With this, she closed Iris's music. "You know it," she said, "use your inner ear."
After playing this way a while, Cho asked how it felt. "It feels freeing," Iris said.
"What do you look at when you are playing?" Cho asked
"I look at my fingers," Iris said.
"Why?" asked Cho.
"I think it's just a bad habit...
"Not bad," Cho said, "but let's try something different. Try looking sideways, not at your fingers. You know where they go. I'm not saying this is the way you have to play all the time, but you need to build trust."
Indeed, she played very well without looking at her fingers. Iris said she felt reluctant to stop looking at her fingers, because she was afraid of playing out of pitch.
"Why are you afraid of playing out of pitch?" Cho asked.
Then Iris admitted something that a lot of us violinists feel on a pretty deep level: "I wouldn't like myself if I played out of pitch," she said.
"If you play something out of pitch, you played it out of pitch," Cho said. "That is all it is, it's nothing more."
Having already taken away the music and asked Iris to play without looking at her fingers, Cho went even farther in taking away her safety net: "I'm going to take off that shoulder rest -" she said, smiling.
After Iris played some more, Cho said, "It's mostly uncomfortable music, do you feel uncomfortable?
"Yes!" Iris said, and Cho gave the shoulder rest right back. She explained that Beethoven's music challenges us to be "daring greatly," in the words of Brené Brown.
"I want this to come from a more vulnerable less muscular place," Cho said.
She also talked about being aware of the interaction between violin and piano: who is primary, and where, and also knowing how the themes speak, in the language of the piano.
For this, she wanted Iris to play her opening theme on the piano, noting the dynamics, lengths of the notes and the longer quarter-note at the end of the phrase. This led to one of the funnier sights - pianist Evan holding the violin as Iris sat at the piano!
Knowing how that sounds and feels on the piano, one can experiment with bowings and articulations on the violin to make it match.
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Randall, 27, was on home ground - he just graduated from Juilliard this spring with his Artist Diploma degree, having studied with Catherine Cho and Itzhak Perlman. He has played as a soloist with top orchestras, including Cleveland Orchestra, New York Philharmonic, and the New World Symphony Orchestra; and he's given recitals at venues including the Kennedy Center, Kaufman Center and Wigmore Hall. At age 13, he was the youngest-ever participant to win the Sphinx Concerto Competition, then at age 14 he appeared on National Public Radio’s From the Top. In 2018, he was a prize winner at the Young Concert Artists International Auditions. Earlier this year he was awarded use of the 1708 "Strauss" Stradivarius, on loan from the Samsung Foundation of Culture in Korea.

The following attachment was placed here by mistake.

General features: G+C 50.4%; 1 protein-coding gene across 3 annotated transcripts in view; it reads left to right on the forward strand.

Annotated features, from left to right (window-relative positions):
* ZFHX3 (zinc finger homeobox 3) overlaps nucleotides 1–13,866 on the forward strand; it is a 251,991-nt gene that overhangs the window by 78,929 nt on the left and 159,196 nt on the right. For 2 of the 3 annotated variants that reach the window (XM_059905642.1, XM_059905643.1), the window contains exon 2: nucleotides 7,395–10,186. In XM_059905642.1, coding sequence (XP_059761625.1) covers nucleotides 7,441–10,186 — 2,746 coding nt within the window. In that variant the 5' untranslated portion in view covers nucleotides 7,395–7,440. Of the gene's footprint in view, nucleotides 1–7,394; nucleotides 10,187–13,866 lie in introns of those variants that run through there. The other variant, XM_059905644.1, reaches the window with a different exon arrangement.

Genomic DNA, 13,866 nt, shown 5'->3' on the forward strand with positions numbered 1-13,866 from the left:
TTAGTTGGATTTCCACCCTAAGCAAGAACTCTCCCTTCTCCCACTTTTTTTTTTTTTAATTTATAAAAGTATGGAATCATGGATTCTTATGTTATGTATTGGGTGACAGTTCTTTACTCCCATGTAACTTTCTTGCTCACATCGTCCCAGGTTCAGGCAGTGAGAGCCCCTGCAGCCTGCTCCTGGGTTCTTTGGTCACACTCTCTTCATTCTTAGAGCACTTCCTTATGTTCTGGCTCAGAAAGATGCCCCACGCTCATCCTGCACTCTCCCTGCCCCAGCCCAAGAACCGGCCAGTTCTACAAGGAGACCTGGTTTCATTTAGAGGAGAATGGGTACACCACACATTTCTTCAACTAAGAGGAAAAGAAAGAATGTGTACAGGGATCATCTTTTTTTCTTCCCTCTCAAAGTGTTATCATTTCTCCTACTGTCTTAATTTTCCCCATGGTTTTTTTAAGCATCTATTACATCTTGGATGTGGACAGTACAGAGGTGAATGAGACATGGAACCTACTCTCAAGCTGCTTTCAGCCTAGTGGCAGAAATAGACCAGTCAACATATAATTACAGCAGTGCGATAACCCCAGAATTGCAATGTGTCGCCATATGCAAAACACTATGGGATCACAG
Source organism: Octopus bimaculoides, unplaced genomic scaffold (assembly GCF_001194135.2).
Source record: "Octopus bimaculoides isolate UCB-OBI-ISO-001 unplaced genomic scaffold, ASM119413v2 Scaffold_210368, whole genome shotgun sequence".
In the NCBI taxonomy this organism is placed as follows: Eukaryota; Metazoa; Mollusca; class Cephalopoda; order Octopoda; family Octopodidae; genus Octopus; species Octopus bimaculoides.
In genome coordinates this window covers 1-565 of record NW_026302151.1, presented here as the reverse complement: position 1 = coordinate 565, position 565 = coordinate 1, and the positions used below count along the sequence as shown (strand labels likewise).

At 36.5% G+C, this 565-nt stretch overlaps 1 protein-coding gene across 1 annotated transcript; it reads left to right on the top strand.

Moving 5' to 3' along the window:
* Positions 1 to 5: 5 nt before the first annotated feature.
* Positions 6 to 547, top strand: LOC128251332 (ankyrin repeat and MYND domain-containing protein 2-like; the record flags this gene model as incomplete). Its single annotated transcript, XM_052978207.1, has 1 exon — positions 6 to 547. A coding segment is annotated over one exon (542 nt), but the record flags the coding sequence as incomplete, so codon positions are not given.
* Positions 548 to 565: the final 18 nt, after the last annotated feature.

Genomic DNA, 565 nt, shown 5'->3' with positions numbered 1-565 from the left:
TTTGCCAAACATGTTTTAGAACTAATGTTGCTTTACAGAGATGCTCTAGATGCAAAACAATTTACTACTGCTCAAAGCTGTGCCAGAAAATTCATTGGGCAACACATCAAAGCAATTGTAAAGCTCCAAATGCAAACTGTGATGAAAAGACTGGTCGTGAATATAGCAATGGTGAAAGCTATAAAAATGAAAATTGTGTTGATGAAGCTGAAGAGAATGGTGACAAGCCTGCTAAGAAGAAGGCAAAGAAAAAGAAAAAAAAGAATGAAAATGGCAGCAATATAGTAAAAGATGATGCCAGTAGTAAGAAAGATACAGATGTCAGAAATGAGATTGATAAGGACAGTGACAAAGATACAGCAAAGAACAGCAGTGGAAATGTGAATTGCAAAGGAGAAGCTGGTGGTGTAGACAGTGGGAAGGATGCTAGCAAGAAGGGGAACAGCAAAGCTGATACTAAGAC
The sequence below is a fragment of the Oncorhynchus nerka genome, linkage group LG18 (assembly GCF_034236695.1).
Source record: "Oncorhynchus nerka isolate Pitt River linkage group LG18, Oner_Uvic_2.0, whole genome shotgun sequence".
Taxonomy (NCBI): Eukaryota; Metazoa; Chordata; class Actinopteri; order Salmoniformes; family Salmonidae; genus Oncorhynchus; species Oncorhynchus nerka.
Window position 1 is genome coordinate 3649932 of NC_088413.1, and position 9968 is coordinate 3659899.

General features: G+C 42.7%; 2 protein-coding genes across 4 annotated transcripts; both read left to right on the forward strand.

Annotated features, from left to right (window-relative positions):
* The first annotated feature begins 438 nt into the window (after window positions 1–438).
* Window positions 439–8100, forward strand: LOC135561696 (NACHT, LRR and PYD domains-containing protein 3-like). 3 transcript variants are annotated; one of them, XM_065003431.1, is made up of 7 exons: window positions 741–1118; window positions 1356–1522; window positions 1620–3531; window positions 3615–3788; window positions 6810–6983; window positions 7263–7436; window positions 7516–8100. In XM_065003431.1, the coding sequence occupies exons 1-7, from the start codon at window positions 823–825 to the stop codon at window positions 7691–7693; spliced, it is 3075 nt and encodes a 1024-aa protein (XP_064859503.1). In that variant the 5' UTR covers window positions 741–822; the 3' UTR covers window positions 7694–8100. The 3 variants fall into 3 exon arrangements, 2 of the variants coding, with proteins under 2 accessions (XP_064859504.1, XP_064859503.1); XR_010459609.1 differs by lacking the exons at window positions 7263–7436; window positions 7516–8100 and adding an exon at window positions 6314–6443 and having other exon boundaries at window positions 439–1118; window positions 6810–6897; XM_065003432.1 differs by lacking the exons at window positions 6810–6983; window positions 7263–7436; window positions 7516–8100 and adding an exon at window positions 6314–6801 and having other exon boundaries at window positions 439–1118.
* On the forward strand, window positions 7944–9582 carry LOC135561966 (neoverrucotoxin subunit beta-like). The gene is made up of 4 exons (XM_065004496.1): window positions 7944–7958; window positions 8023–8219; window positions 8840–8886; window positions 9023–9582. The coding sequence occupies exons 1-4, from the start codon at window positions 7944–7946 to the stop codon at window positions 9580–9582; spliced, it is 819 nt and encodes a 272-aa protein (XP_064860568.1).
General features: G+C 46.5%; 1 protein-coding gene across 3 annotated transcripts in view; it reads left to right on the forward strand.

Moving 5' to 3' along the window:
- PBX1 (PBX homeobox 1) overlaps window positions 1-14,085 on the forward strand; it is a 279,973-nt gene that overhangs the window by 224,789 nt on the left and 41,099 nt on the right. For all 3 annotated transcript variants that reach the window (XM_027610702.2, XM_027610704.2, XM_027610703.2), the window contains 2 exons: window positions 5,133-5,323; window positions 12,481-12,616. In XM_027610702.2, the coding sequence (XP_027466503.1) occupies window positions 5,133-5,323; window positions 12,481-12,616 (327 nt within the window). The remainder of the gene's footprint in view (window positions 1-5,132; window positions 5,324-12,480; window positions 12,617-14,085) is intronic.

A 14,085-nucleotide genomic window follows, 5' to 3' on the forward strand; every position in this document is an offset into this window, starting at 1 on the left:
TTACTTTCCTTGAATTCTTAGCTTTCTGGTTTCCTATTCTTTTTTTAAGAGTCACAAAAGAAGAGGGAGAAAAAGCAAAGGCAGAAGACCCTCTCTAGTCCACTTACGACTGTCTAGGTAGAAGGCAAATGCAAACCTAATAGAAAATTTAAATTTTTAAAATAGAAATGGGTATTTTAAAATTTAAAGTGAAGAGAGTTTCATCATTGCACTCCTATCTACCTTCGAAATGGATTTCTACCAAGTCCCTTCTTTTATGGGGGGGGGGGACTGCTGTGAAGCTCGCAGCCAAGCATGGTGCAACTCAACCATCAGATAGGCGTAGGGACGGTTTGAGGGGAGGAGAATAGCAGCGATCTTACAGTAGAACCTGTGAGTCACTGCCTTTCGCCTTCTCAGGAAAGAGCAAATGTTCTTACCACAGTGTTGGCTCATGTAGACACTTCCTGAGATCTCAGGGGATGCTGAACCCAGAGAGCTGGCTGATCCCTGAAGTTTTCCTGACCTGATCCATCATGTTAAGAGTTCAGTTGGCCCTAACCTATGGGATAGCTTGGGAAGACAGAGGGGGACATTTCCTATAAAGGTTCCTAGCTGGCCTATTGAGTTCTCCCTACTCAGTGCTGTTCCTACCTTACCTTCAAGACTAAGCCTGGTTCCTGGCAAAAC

The two young musicians gave a well-conceived recital, with works that complemented each other well: Lili Boulanger's short and charming Deux Morceaux from 1911 and 1914 (not a piece I knew - everyone wanted the music for this one afterwards..); which fit the time period and set up the mood for the next piece, Maurice Ravel's Sonata for Violin and Piano (1920s).
Goosby introduced pieces from the stage, noting that during the first movement Ravel was "playing on the inherent incongruity of the violin and piano." The piece is known for its second-movement "Blues," but it was the third-movement "Perpetuum Mobile" that impressed me the most - such a fast flurry of notes, but these two played it so articulately and precisely together that certain ideas emerged more clearly than ever before for me - like one of those hidden image pictures that looks like a whirl of color, but when you relax your eyes it emerges in 3D.
Introducing William Grant Still's "Suite for Violin and Piano," which has three movements including one called "Mother and Child," Goosby took the opportunity for a moment of gratitude, saying that "I don't think that either of us would be where we are without our mothers - and my Juilliard mother Catherine Cho!" who was in the audience.
They concluded with Beethoven's Violin Sonata No. 9 in A Major, Op. 47 "which you may know as the 'Kreutzer' sonata, but tonight will be known as the 'Bridgetower' sonata!" said Goosby, as did the program.
Indeed, it's quite a story: Beethoven originally composed the sonata for the West Indian-Polish violinist George Bridgetower, who gave its triumphant premiere performance. The two were on track to become great friends, and Beethoven said he would dedicate the sonata to Bridgetower - he even wrote "Sonata per uno mulaticco lunattico" across the top of it. But as good friends sometimes do - they got into an argument over a lady, and Beethoven withdrew the dedication, later dedicating the sonata Rudolphe Kreutzer - the Parisian violinist who wrote us all those etudes - but who never actually played Beethoven's sonata.
On Friday, Randall and Zhu performed like the best of friends - really gorgeous piano playing from Zhu, great energy from Randall, and a playful dynamic between the two of them, especially in the second-movement variations, which made me think of friends walking together on the same path but on different days, at different times and through different seasons. For an encore, they played Jascha Heifetz's arrangement of Manuel Ponce's "Estrellita."